The syntax isn’t right. I’m repeating myself again. What is the value of tautology?

“Bakit niyo dinukot kami sa kadena”
“Wag niyong dukutin kami sa kadena”
“Sa kadenang niyong dinukot”

I would rather go to tested systems.

“Bakit niyo kami dinukot sa kadena”

Return to the original: “Why brought ye us from bondage?”

Why did you snatch us from our chains?”

Not only do I reveal my process in these lines, but I grapple with the brokenness of my Tagalog and my desire to trouble my relationship with English. In DMZ Colony (Wave Books, 2020), poet Don Mee Choi writes, “I returned to South Korea. I returned in the guise of a translator, which is to say, I returned as a foreigner.” Translating Kipling into Tagalog meant confronting both English and Tagalog as a foreigner. English is my primary language, the language I think in, speak in, and write in—not only because I lived in California until the age of five, but because English was the language mainly spoken in the social and familial contexts I belonged to. Even when I lived in the Philippines, Tagalog was a peripheral language to me. To estrange myself from English meant retroactively remembering moments in which its naturalization was consolidated into me and by me. This estrangement was most palpable in the moments I would translate Tagalog into English, as I did in the section on Kipling’s phrase “Cold-edged with dear bought wisdom:”

Matalim pero matamis na karangunan
Literally translates
to “Penetrating yet sweet that is call,” in other words
“Penetrating yet sweet call,” in other words
“Matulis ngunit tamis na tawag,” in other words
“Sharp but sweet calls” from

After offering a Tagalog version of Kipling’s phrase, I gave a literal but crude translation of it back into English: The result is the syntactically awkward and grammatically incorrect “Penetrating yet sweet that is call.” Penetrating wasn’t right. I found myself looking for a better word in English, moving through a chain of signifiers until I arrived at one. A sense of pleasure accompanied the discomfort of searching for a word in English to translate the Tagalog, only to come up with the same word Kipling had used in the first place. It felt like I was learning English rather writing in my primary language. I settled on words I wouldn’t have employed otherwise and allowed myself to play with syntax.

I also experienced discomfort when writing in Tagalog or translating English into Tagalog, a feeling that was more familiar to me. Throughout my childhood, I was criticized and ridiculed by family, teachers, and peers for not being able to master the language. Whenever I spoke Tagalog, I felt shame for not being able to speak the language I was expected to call my own. Because of my lack of fluency in Tagalog, along with my fear of misrepresenting it, I tried to follow the syntactical and grammatical rules I had learned during Tagalog classes in my primary education in the Philippines. Part of my process of irreverent translation was translating my discomfort and making it central to the formation of Mistaken for an Empire.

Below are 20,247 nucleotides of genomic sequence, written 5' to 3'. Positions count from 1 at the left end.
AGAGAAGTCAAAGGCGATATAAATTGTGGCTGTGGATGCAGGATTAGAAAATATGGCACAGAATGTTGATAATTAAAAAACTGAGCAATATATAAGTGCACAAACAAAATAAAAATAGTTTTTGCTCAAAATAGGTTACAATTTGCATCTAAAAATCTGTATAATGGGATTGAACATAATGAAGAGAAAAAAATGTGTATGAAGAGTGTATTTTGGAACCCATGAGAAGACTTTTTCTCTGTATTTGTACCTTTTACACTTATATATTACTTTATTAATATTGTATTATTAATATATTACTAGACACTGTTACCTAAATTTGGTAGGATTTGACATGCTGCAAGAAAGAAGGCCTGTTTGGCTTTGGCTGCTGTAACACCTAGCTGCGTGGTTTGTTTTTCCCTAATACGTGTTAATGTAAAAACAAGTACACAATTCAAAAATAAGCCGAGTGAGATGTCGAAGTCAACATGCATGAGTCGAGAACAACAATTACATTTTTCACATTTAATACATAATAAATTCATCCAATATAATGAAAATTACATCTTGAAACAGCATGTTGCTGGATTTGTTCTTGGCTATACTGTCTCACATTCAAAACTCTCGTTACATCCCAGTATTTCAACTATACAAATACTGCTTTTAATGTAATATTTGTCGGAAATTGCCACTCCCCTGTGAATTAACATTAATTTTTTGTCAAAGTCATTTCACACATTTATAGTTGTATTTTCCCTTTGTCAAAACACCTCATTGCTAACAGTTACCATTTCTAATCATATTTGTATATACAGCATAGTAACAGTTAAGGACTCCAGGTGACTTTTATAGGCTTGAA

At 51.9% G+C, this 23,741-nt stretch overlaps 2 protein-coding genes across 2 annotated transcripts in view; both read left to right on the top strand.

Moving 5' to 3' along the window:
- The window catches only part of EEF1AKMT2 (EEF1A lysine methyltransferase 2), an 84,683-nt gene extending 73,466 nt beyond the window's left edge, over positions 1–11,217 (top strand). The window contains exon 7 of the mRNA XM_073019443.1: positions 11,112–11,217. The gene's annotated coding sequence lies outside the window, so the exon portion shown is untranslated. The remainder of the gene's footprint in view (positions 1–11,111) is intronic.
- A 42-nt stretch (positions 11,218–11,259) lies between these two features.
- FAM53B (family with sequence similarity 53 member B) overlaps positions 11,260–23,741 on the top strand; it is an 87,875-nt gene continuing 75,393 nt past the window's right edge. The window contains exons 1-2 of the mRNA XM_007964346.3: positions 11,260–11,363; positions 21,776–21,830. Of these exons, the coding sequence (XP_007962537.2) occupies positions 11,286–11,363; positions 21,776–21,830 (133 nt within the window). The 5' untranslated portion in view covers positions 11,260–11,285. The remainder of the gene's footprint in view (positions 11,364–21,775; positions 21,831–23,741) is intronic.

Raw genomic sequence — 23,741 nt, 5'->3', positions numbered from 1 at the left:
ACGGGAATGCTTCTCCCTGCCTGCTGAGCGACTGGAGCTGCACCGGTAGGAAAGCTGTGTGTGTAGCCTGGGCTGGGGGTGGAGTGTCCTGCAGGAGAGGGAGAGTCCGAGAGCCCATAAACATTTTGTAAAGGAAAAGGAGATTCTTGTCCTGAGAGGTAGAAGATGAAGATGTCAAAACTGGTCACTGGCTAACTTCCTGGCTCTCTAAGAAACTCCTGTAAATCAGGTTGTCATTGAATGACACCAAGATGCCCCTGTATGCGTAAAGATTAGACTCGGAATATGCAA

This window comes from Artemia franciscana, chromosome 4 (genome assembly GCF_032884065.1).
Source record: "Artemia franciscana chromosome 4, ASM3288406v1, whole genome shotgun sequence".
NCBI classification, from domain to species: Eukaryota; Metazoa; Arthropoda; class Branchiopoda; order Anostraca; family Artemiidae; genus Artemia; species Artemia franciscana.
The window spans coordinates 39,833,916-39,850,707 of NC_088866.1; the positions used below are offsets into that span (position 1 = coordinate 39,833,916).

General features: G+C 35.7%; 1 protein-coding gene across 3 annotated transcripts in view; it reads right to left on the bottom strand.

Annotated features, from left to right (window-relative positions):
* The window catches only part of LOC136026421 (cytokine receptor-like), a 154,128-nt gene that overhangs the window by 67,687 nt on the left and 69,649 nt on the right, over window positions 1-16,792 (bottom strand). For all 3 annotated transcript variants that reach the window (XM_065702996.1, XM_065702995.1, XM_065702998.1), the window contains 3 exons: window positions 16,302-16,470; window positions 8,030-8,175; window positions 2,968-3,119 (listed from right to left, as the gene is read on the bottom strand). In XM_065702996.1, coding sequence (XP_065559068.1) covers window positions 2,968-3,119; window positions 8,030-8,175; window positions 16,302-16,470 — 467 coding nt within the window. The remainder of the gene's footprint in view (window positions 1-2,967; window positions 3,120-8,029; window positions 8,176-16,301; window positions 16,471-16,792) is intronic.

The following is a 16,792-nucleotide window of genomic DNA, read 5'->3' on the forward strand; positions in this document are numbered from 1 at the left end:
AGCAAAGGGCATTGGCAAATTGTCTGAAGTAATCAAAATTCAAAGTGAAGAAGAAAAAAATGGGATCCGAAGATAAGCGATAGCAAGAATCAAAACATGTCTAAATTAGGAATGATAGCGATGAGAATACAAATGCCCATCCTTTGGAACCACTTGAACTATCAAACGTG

This is how my translation of “The White Man’s Burden” goes beyond an uncritical transmission of vocabulary and grammar: by allowing moments of linguistic uncertainty to appear on the page, exploring the English and Tagalog words within the context of my own Filipino-American subjectivity, and bringing personal and public history, memory, and cultural symbols into conversation with Kipling’s lines. This rhizomatic process of allowing the translation to branch out beyond the confines of making one language correspond with another was an act of irreverence, allowing the parasite to overcome the host.


Christine Imperial is a PhD student in cultural studies at the University of California in Davis, where she was awarded the Dean’s Distinguished Graduate Fellowship. Her first book, Mistaken for an Empire: A Memoir in Tongues, won the 2021 Gournay Prize from Mad Creek Books, an imprint of Ohio State University Press, where it was published in April. Her work has appeared in American Book Review, Inverted Syntax, Poetry, and elsewhere. She holds an MFA in Creative Writing from the California Institute of the Arts.

Art: Jovis Aloor